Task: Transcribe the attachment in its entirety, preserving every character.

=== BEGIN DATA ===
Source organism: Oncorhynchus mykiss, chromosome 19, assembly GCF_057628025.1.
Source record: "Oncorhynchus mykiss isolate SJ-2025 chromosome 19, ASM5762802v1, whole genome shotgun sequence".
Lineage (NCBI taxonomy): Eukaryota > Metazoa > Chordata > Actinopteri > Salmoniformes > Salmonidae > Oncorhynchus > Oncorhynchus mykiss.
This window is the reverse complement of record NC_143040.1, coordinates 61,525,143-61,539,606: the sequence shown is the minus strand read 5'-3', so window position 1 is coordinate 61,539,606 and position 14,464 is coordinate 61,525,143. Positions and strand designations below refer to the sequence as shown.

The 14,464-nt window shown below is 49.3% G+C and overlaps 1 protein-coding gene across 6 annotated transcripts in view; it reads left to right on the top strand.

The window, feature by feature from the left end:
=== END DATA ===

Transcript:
Source organism: Oncorhynchus mykiss, chromosome 19, assembly GCF_057628025.1.
Source record: "Oncorhynchus mykiss isolate SJ-2025 chromosome 19, ASM5762802v1, whole genome shotgun sequence".
Lineage (NCBI taxonomy): Eukaryota > Metazoa > Chordata > Actinopteri > Salmoniformes > Salmonidae > Oncorhynchus > Oncorhynchus mykiss.
This window is the reverse complement of record NC_143040.1, coordinates 61,525,143-61,539,606: the sequence shown is the minus strand read 5'-3', so window position 1 is coordinate 61,539,606 and position 14,464 is coordinate 61,525,143. Positions and strand designations below refer to the sequence as shown.

The 14,464-nt window shown below is 49.3% G+C and overlaps 1 protein-coding gene across 6 annotated transcripts in view; it reads left to right on the top strand.

The window, feature by feature from the left end: